Coalition Warns of Ripple Effects From Ruling on Association Health Plans
The Coalition to Protect and Promote Association Health Plans warned that a court decision last week overturning Labor Department rules for AHPs could result in thousands of people losing health insurance coverage.
Last week’s federal court ruling invalidating Department of Labor (DOL) regulations issued last year for association health plans (AHPs) creates uncertainty for organizations that were working to implement plans and imperils coverage for members, according to the Coalition to Protect and Promote Association Health Plans.
“An immediate stop to AHPs would result in thousands of people losing their current healthcare coverage,” the coalition said in a news release. “Those impacted include self-employed farmers and real estate agents and employees of small businesses whose employers cannot afford health coverage in the existing small group market.” The coalition includes ASAE and almost two dozen other national and state-level associations.
Ruling in a lawsuit filed by the attorneys general of 11 states and the District of Columbia, U.S. District Judge John D. Bates called the regulations “clearly an end run” around the Affordable Care Act and said they were incompatible with the Employee Retirement Income Security Act of 1974, which provides the existing framework for employer-sponsored health plans.
“In short, the final rule exceeds the statutory authority delegated by Congress in ERISA,” Bates wrote. He added that the rule’s “provisions defining ‘employer’ to include associations of disparate employers and expanding membership in these associations to include working owners without employees are unlawful and must be set aside.”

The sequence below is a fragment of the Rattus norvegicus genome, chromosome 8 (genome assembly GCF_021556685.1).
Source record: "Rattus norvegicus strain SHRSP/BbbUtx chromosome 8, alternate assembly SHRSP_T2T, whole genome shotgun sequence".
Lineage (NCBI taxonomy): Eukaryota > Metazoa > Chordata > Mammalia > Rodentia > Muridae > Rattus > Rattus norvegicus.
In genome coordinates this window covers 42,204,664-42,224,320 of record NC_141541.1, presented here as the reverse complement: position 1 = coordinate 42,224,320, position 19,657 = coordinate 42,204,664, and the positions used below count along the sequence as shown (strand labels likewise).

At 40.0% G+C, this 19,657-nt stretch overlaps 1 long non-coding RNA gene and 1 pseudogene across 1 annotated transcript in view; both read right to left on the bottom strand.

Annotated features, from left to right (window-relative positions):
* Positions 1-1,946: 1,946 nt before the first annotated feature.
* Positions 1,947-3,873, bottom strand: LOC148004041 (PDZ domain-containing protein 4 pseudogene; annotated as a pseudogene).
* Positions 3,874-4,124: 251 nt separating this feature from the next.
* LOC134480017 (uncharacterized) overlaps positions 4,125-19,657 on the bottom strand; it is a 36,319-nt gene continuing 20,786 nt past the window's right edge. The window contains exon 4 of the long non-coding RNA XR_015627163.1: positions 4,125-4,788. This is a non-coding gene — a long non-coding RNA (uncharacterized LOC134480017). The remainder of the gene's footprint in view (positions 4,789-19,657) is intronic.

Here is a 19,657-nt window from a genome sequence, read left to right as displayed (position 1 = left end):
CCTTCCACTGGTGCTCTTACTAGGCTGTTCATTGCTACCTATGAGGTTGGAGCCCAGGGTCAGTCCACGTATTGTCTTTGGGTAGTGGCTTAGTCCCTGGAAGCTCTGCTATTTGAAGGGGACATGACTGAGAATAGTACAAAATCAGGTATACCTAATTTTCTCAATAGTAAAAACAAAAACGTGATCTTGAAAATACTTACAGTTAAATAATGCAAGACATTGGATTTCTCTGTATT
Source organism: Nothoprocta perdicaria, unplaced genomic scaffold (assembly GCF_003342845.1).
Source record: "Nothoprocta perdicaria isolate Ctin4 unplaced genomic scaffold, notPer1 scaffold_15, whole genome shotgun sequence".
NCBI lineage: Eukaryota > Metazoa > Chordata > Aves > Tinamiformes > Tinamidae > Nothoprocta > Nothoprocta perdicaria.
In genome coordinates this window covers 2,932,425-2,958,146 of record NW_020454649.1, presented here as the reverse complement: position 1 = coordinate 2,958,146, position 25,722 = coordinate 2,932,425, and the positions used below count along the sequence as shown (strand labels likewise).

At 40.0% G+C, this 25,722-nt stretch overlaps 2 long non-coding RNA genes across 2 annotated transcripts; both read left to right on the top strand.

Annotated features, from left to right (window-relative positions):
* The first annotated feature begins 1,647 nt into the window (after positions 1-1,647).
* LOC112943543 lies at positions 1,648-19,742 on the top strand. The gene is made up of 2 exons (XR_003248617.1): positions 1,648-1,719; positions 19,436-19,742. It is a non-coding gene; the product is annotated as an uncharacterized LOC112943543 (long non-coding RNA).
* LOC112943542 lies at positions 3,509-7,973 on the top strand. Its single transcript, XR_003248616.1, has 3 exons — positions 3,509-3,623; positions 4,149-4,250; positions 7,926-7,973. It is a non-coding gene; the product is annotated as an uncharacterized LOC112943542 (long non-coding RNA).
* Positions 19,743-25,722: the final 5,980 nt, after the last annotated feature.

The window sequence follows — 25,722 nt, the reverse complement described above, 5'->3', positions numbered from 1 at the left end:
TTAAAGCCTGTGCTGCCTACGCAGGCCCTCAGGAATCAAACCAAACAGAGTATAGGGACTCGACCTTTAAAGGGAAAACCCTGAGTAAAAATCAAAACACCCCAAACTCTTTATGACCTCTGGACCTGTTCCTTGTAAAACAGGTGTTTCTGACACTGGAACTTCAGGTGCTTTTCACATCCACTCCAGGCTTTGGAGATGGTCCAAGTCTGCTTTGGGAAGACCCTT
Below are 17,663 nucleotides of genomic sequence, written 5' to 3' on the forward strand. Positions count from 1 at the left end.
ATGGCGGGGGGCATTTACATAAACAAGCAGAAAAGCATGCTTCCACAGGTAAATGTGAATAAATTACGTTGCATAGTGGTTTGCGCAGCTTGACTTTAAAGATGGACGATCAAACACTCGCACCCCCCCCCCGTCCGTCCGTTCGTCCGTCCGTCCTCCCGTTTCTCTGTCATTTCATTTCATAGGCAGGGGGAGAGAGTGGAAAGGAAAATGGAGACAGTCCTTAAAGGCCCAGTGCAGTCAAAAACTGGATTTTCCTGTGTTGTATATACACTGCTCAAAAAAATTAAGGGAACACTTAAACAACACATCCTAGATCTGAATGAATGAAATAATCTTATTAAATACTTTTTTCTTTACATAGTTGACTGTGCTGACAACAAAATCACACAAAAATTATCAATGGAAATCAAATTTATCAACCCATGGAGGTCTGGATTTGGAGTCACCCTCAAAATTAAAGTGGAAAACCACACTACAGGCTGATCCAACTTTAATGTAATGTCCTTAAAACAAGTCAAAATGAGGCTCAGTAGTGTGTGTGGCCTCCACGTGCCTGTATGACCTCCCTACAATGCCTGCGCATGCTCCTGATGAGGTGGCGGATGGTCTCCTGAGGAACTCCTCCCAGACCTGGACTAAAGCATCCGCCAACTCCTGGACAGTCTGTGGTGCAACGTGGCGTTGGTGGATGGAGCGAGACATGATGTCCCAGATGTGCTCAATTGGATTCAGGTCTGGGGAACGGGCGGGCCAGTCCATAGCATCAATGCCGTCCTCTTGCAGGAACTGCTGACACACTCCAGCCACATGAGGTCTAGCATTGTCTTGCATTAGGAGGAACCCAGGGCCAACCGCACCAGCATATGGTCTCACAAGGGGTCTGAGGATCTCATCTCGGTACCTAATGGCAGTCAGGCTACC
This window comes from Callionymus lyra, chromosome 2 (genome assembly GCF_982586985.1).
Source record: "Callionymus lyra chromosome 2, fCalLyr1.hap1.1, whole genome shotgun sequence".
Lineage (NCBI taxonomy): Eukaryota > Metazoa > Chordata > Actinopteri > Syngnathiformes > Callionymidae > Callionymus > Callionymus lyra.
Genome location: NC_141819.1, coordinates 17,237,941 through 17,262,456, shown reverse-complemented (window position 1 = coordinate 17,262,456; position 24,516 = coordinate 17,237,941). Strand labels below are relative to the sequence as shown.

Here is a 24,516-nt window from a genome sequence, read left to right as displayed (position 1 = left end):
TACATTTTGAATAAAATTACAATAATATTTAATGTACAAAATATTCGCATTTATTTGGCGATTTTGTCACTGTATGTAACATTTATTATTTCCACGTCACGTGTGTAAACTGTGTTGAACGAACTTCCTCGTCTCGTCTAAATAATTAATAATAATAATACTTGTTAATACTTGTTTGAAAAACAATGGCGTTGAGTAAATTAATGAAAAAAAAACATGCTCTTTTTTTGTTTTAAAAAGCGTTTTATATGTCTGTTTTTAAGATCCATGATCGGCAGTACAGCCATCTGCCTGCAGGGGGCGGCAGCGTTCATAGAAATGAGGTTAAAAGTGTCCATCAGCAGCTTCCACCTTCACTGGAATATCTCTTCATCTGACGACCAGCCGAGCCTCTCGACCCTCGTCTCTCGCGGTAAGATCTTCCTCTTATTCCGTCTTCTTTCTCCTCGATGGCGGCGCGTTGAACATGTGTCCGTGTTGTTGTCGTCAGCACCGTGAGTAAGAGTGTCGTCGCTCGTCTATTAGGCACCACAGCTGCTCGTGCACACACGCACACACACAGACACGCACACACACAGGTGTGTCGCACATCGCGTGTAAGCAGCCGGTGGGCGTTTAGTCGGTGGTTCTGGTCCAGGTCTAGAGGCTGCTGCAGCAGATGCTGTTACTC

The coalition noted that the decision does not affect industry-specific groups that satisfy the “bona fide group” definition under previous Labor Department guidance, which means that industry-specific groups can still offer an AHP in multiple states.
According to the coalition, about 35 AHPs have been created since the Department of Labor issued the regulations last June. Many plans have been established by local chambers of commerce to cover small businesses in a wide range of industries.
Beyond traditional associations and nonprofits, at least one well-known brand is a member of the coalition: the agricultural cooperative Land O’Lakes, which announced a multi-state AHP for its member producers last fall and implemented it at the start of 2019.
In the coalition statement, ASAE President and CEO John H. Graham IV, FASAE, CAE, warned of the ripple effects from the ruling.
“If this decision goes into effect, it would cause employees of small employers in multiple industries, along with self-employed farmers, real estate agents, and other independent contractors, to lose their health plan,” Graham stated. “Our coalition is hopeful that the DC Circuit Court of Appeals will overturn the ruling.”
The coalition predicted that AHPs that have already been established, and those planning to launch this year, will continue, assuming that the regulations remain in effect during the appeals process.
“This is because these organizations want to offer comprehensive health coverage at a reasonable cost to their members,” the coalition added. “The AHP regulations allow them to do that.”
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